Yes, victim status is necessary to make a moral claim in contemporary ethics. In the insecure and weak-minded, this is conflated with arrogant triumphalist proclamations of cultural superiority. In US politics, this takes the form of pretending that Euro-Americans are inherently better at technology and long-view thinking, yet victimized because they are not arrogant enough; or that Afro-Americans are inherently better at being long-suffering and honest, yet victimized because they are not arrogant enough.

In practice, “racism” has become a pointless epithet, exactly as the Euro-American weenies claim, since it has been diluted to mean “whatever the oppressor class does that makes the oppressed class unhappy”. This unhelpful dilution removes the ability to describe it objectively.

The fantasy of widespread racism is driven by a conviction that, regardless of what individuals say or do, many of them are unconscious or unwitting racists. Since the early 1980s, racism has been subtly redefined as a psychological problem. The redefinition of racism from an act of conscious oppression to an unwitting problem of the mind was boosted by the former British High Court judge, Sir William Macpherson, in his 1999 report into the Metropolitan Police’s handling of the murder of a black London teenager, Stephen Lawrence. The Macpherson report defined institutional racism as something that ‘can be seen or detected in processes, attitudes and behaviour which amount to discrimination through unwitting prejudice, ignorance, thoughtlessness and racial stereotyping which disadvantage minority ethnic people’. The key word here is ‘unwitting’ – this depicts racism as an unconscious response driven by unspecific emotions. The idea that people can be racists unwittingly means that literally anyone can be a racist – whether they know it or not.

The idea of unwitting racism makes everyone either a potential racist or a potential victim of racism. It racialises every facet of life. It also raises an important question: who decides whether someone is guilty of behaving in a possibly unconscious racist manner? The complexity of the psychological motivation behind so-called unwitting racism was discussed by Macpherson in the following terms: ‘A racist incident is any incident which is perceived to be racist by the victim or any other person.’ In making individual subjective experience the foundation stone of accusations of racism, Macpherson ensured that ‘unwitting racism’ would be a problem that would expand exponentially as time went by.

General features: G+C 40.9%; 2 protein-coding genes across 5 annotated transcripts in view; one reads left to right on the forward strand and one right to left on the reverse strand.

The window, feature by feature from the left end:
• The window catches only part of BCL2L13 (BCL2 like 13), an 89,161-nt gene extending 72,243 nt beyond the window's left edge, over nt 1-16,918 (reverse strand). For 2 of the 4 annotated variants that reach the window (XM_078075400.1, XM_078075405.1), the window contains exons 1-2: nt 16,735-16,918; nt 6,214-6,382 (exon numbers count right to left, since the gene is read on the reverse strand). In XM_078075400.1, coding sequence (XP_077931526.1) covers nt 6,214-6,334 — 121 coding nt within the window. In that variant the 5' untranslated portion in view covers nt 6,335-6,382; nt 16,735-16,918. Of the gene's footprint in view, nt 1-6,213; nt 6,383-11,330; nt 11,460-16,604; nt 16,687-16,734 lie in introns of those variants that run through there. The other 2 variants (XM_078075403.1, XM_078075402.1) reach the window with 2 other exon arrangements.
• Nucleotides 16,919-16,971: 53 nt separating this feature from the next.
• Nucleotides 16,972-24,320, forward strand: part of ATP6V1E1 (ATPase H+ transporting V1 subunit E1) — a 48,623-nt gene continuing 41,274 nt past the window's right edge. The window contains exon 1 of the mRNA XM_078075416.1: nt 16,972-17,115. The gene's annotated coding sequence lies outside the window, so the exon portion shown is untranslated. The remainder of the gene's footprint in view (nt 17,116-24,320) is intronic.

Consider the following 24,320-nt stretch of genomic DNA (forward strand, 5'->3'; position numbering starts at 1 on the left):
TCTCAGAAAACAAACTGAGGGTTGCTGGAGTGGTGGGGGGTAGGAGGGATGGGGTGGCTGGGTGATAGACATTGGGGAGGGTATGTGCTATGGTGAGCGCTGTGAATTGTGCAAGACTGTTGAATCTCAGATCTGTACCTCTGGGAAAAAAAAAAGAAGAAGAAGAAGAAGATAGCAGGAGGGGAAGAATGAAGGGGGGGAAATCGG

Yes, once the oppressed class accepts the terms of conflict (“race is the single most important determinant of human life”) and specifies the reward they expect whenever they win (moral “reparations”, as distinct from definable “compensation”) and the conditions (“whenever a member of the predefined oppressed class feels oppressed”), then everything is set.

In effect, what counts in the discussion of racism today is not any particular act but rather the perceptions of the accuser. . . . it is clear that for most people, most of the time, making an accusation of racism carries little risk. In fact, such accusations are now routinely used morally to denigrate apparently ‘bigoted’ people. Increasingly, the institutionalisation of official anti-racism is really an act of moral distancing, an attempt to separate ‘those bigots’ from us, the enlightened people. It’s about pathologising the morally inferior – which rather suggests that this new ideology of anti-racism has more in common with the racist imagination of the nineteenth century than it would ever dare to admit.

As usual, whenever a conflict is more about ego and identification than any quantifiable prize, both combatants agree on the terms first and then square off, with all the social inferiors and trophy mates watching breathlessly. Then they start trash-talking, grunting, gesturing, bluffing, and positioning, before beating each other bloody. The objective is not to kill, if the combatants are conspecific; the objective is to prove social superiority and win the loyalty of bootlickers and mates. Woe to the social outcast who denies the terms of conflict and points out that the combatants are both brainless animals.